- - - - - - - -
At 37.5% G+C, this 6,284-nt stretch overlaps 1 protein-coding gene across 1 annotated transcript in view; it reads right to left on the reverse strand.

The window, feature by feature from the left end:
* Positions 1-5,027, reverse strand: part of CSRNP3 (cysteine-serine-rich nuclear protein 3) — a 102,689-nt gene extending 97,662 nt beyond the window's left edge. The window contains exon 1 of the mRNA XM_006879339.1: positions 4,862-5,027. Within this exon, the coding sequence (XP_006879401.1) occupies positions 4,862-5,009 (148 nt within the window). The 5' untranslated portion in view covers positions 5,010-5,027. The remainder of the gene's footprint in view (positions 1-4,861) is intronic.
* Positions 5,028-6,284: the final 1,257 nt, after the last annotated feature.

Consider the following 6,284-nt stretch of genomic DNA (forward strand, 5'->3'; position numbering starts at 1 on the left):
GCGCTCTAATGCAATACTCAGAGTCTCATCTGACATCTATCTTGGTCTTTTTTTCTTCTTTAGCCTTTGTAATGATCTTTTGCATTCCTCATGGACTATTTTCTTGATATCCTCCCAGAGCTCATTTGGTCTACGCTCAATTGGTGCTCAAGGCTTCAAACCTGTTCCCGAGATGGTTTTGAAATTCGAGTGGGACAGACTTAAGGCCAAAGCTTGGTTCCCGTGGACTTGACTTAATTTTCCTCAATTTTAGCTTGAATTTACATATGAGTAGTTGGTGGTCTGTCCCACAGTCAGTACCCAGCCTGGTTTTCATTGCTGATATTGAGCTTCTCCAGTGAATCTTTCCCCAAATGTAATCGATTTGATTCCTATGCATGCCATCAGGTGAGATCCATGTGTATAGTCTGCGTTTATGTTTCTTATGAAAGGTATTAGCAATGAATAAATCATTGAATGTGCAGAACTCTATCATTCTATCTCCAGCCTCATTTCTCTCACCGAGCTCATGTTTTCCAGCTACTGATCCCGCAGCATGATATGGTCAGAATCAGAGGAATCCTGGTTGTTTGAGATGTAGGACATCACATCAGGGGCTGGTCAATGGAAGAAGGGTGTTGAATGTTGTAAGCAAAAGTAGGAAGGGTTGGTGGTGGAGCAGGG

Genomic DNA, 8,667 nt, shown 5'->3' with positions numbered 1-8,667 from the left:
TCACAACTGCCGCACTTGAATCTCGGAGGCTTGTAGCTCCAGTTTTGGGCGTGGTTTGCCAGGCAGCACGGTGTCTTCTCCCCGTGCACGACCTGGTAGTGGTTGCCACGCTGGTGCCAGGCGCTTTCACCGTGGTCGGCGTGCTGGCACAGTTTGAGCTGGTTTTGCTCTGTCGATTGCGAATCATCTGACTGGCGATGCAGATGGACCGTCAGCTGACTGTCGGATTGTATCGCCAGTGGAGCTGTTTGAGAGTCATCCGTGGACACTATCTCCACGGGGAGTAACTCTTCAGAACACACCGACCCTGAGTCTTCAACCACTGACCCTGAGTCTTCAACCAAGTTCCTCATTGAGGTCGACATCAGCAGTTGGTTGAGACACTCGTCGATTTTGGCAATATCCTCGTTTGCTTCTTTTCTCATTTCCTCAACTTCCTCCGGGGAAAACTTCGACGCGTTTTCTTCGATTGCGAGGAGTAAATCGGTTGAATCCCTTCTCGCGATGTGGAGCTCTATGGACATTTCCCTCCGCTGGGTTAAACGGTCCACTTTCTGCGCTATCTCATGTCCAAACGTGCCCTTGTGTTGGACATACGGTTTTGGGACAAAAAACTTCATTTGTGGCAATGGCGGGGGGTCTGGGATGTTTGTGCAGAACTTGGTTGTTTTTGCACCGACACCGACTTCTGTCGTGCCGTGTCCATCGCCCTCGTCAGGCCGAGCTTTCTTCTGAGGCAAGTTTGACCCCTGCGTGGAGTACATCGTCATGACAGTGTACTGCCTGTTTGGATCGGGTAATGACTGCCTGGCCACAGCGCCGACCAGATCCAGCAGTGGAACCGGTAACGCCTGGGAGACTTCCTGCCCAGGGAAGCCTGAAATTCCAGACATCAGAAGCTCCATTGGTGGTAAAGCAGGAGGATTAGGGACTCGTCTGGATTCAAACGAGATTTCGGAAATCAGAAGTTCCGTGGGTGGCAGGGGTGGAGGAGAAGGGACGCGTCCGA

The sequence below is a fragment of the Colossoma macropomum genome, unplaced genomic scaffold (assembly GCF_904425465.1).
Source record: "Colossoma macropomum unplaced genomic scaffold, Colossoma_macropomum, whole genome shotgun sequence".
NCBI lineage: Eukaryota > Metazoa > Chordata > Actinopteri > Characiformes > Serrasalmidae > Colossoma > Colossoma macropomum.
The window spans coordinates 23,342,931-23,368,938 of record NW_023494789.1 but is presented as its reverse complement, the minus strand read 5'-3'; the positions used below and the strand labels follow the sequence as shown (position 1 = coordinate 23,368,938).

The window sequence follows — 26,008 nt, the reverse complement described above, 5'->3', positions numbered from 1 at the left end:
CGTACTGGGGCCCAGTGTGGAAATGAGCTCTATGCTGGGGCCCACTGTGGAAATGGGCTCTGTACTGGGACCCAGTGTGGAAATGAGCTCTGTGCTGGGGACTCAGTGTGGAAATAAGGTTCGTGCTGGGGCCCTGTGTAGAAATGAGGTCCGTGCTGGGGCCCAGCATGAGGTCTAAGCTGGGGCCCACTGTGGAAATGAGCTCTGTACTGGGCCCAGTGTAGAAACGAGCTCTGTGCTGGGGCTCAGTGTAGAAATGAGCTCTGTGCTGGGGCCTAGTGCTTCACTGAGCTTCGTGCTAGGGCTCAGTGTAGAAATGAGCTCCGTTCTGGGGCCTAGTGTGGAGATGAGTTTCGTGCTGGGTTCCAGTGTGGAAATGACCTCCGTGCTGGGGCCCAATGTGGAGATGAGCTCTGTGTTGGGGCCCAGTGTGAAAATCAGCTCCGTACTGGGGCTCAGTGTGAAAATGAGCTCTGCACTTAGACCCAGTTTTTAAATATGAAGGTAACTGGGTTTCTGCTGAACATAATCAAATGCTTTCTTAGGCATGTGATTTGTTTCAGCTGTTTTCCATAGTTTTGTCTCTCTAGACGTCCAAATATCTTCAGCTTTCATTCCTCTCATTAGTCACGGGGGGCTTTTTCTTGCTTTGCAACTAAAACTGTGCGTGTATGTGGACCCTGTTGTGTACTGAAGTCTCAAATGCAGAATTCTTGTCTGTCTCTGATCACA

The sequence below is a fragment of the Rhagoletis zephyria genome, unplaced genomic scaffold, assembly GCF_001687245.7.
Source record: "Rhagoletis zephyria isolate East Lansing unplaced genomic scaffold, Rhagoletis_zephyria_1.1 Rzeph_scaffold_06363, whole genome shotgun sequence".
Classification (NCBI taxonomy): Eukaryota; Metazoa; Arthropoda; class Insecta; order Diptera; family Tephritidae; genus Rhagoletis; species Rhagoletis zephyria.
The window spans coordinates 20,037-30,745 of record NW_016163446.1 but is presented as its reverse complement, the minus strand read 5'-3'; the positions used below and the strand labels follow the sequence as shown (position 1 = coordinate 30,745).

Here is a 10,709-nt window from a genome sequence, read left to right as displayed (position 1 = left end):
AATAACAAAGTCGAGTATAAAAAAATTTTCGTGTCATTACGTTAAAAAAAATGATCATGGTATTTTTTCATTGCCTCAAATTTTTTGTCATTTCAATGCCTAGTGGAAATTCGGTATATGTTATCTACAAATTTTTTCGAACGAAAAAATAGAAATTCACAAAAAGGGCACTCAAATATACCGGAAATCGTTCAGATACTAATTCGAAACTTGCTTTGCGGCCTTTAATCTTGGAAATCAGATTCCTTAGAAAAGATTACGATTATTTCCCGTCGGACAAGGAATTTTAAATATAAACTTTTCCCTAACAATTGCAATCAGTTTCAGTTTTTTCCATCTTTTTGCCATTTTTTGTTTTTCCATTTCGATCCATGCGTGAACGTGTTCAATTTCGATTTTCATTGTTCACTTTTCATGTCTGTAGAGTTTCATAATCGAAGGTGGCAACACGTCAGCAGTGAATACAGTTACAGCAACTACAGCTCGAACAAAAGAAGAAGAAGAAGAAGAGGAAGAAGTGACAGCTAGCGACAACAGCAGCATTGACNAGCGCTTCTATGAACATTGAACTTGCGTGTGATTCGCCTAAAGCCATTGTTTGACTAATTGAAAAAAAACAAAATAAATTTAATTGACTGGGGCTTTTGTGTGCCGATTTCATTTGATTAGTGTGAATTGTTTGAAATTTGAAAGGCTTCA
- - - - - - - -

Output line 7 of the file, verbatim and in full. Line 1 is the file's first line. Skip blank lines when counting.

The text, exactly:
Genomic DNA, 8,667 nt, shown 5'->3' with positions numbered 1-8,667 from the left: